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Spectrum to expand its broadband in Ohio through public private partnership

Jon Husted talks at a Charter Communications event at the Ohio Chamber of Commerce on Nov. 2, 2023.
Sarah Donaldson
Statehouse News Bureau
Jon Husted talks at a Charter Communications event at the Ohio Chamber of Commerce on Nov. 2, 2023.

Some of the nearly 200,000 Ohioans who are unserved by broadband are closer to getting it, through a partnership between the state and one of the biggest internet providers in Ohio.

Spectrum parent Charter Communications has pledged to invest $1.25 billion in its network of broadband infrastructure through an ongoing public-private partnership with the state of Ohio. That investment will be combined with $200 million in federal, state and local grants to fund projects to both increase internet speeds for existing customers and provide services to underserved or unserved customers, according to the investment details released Wednesday by Spectrum.

About 140,000 houses and businesses will be reached through the project that targets unserved customers in 60 counties. To do so, Spectrum is building out its network of fiber-optic cables—the aerial and underground lines that are used for internet services, among other purposes.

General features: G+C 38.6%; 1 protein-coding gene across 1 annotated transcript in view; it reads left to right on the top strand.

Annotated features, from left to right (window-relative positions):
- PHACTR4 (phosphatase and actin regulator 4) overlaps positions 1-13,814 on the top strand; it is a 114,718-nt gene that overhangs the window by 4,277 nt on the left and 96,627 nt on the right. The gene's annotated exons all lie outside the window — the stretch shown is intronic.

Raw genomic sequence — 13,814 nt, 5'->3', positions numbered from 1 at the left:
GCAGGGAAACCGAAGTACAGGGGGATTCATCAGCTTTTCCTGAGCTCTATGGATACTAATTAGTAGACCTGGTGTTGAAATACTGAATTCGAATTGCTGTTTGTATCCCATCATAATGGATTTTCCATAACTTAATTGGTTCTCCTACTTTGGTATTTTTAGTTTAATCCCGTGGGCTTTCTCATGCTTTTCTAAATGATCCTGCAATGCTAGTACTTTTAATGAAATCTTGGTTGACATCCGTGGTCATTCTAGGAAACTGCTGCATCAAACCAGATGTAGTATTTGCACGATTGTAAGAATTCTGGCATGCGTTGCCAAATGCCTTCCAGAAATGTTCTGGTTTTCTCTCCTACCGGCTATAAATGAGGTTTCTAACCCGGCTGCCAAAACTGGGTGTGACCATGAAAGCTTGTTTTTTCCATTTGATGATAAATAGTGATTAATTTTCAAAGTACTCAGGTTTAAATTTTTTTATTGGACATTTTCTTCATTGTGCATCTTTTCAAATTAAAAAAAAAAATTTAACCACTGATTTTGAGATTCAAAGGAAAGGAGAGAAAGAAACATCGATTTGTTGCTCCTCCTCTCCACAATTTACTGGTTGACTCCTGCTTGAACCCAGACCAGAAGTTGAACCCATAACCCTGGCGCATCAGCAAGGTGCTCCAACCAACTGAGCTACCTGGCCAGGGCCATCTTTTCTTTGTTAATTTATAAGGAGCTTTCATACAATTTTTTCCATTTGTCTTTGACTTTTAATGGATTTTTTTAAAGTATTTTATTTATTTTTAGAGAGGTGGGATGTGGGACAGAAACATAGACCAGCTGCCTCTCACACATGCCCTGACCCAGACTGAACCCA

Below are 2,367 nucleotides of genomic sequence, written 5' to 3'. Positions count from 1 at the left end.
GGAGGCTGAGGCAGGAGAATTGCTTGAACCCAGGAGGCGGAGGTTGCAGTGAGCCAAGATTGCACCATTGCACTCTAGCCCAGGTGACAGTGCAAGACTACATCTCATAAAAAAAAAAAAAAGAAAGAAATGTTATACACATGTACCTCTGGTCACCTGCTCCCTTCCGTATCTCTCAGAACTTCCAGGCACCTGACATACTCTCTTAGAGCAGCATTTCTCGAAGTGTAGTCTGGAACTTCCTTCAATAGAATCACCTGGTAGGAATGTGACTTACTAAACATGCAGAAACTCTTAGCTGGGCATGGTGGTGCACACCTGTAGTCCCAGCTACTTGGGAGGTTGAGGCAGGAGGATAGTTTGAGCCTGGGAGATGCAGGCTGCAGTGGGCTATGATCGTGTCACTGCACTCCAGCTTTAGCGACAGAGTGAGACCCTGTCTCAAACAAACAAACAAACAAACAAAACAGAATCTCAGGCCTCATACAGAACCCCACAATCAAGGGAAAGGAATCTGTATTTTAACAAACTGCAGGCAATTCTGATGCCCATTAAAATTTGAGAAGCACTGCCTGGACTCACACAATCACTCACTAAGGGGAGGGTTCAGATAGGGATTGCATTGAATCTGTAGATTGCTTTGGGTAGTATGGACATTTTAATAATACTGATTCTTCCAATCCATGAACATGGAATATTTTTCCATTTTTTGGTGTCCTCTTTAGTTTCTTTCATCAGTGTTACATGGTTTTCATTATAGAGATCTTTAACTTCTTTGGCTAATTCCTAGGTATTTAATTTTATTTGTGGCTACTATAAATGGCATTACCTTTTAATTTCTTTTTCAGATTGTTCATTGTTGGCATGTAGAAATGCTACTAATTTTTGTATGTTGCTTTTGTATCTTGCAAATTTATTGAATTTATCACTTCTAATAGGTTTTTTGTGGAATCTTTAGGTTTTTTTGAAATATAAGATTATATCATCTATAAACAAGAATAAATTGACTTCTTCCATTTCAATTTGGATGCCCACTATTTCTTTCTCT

Government and business officials, including Lt. Gov. Jon Husted, attended the morning announcement at the Ohio Chamber of Commerce. Husted said the state continues to make headway toward getting most Ohioans connected to broadband.

“I think getting to the 90% mark is within the near future,” he said. “It's hard to get some of those situations, where an individual may live miles and miles from anywhere else. Covering some of those final participants will be more difficult.”

Accessible broadband is an economic and quality of life issue, Husted said Wednesday. Although the public-private model to get internet to Ohioans who did not already have it has been successful, Husted said it has not always been perfect. The state has struggled to get a picture of what parts of Ohio are underserved or unserved—because providers were hesitant to share that data and give other providers an edge over them.

“We've said if you want access to public money, you've got to tell us where you're serving, where you're not serving,” he said. “That has really helped us identify underserved areas, and then create a competitive process for people to bid on the public dollars that we have available.”
Spectrum has about 2.8 million customers in the state, by its own count.

Sarah Donaldson covers government, policy, politics and elections for the Ohio Public Radio and Television Statehouse News Bureau. Contact her at
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